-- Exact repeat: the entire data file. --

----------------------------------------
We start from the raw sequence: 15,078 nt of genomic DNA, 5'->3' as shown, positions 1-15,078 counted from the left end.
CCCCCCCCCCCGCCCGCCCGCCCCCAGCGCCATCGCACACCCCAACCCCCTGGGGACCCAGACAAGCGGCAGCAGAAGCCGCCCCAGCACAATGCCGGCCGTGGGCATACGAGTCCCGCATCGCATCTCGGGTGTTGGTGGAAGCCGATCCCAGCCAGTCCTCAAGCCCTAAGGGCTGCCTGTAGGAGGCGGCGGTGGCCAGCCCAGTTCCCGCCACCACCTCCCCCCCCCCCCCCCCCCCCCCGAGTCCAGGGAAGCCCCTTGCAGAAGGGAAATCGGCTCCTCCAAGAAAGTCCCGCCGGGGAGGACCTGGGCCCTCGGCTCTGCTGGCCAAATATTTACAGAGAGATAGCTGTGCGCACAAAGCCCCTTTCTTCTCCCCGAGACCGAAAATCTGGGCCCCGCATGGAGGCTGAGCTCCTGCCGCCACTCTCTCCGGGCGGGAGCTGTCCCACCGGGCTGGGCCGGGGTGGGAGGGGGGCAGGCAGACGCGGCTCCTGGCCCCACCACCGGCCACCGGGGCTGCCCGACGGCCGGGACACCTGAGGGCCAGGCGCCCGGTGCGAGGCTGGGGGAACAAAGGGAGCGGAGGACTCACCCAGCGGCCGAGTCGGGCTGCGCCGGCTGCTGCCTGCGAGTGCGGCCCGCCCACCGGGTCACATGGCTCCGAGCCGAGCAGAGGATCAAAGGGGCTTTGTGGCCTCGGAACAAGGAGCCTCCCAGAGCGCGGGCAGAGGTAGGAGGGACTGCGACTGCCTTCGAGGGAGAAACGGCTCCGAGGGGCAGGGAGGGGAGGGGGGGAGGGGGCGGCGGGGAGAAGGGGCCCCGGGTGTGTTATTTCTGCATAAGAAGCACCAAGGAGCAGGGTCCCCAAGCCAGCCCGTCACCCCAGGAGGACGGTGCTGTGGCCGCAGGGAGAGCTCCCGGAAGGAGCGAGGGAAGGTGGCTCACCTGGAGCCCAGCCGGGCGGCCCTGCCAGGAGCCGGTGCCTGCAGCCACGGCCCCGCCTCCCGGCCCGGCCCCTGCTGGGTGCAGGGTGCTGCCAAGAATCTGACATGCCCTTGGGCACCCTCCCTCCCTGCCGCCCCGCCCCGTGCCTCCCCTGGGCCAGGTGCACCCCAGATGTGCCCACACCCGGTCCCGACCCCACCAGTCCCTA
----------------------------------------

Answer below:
We start from the raw sequence: 15,078 nt of genomic DNA, 5'->3' as shown, positions 1-15,078 counted from the left end.
CCCCCCCCCCCGCCCGCCCGCCCCCAGCGCCATCGCACACCCCAACCCCCTGGGGACCCAGACAAGCGGCAGCAGAAGCCGCCCCAGCACAATGCCGGCCGTGGGCATACGAGTCCCGCATCGCATCTCGGGTGTTGGTGGAAGCCGATCCCAGCCAGTCCTCAAGCCCTAAGGGCTGCCTGTAGGAGGCGGCGGTGGCCAGCCCAGTTCCCGCCACCACCTCCCCCCCCCCCCCCCCCCCCCCGAGTCCAGGGAAGCCCCTTGCAGAAGGGAAATCGGCTCCTCCAAGAAAGTCCCGCCGGGGAGGACCTGGGCCCTCGGCTCTGCTGGCCAAATATTTACAGAGAGATAGCTGTGCGCACAAAGCCCCTTTCTTCTCCCCGAGACCGAAAATCTGGGCCCCGCATGGAGGCTGAGCTCCTGCCGCCACTCTCTCCGGGCGGGAGCTGTCCCACCGGGCTGGGCCGGGGTGGGAGGGGGGCAGGCAGACGCGGCTCCTGGCCCCACCACCGGCCACCGGGGCTGCCCGACGGCCGGGACACCTGAGGGCCAGGCGCCCGGTGCGAGGCTGGGGGAACAAAGGGAGCGGAGGACTCACCCAGCGGCCGAGTCGGGCTGCGCCGGCTGCTGCCTGCGAGTGCGGCCCGCCCACCGGGTCACATGGCTCCGAGCCGAGCAGAGGATCAAAGGGGCTTTGTGGCCTCGGAACAAGGAGCCTCCCAGAGCGCGGGCAGAGGTAGGAGGGACTGCGACTGCCTTCGAGGGAGAAACGGCTCCGAGGGGCAGGGAGGGGAGGGGGGGAGGGGGCGGCGGGGAGAAGGGGCCCCGGGTGTGTTATTTCTGCATAAGAAGCACCAAGGAGCAGGGTCCCCAAGCCAGCCCGTCACCCCAGGAGGACGGTGCTGTGGCCGCAGGGAGAGCTCCCGGAAGGAGCGAGGGAAGGTGGCTCACCTGGAGCCCAGCCGGGCGGCCCTGCCAGGAGCCGGTGCCTGCAGCCACGGCCCCGCCTCCCGGCCCGGCCCCTGCTGGGTGCAGGGTGCTGCCAAGAATCTGACATGCCCTTGGGCACCCTCCCTCCCTGCCGCCCCGCCCCGTGCCTCCCCTGGGCCAGGTGCACCCCAGATGTGCCCACACCCGGTCCCGACCCCACCAGTCCCTA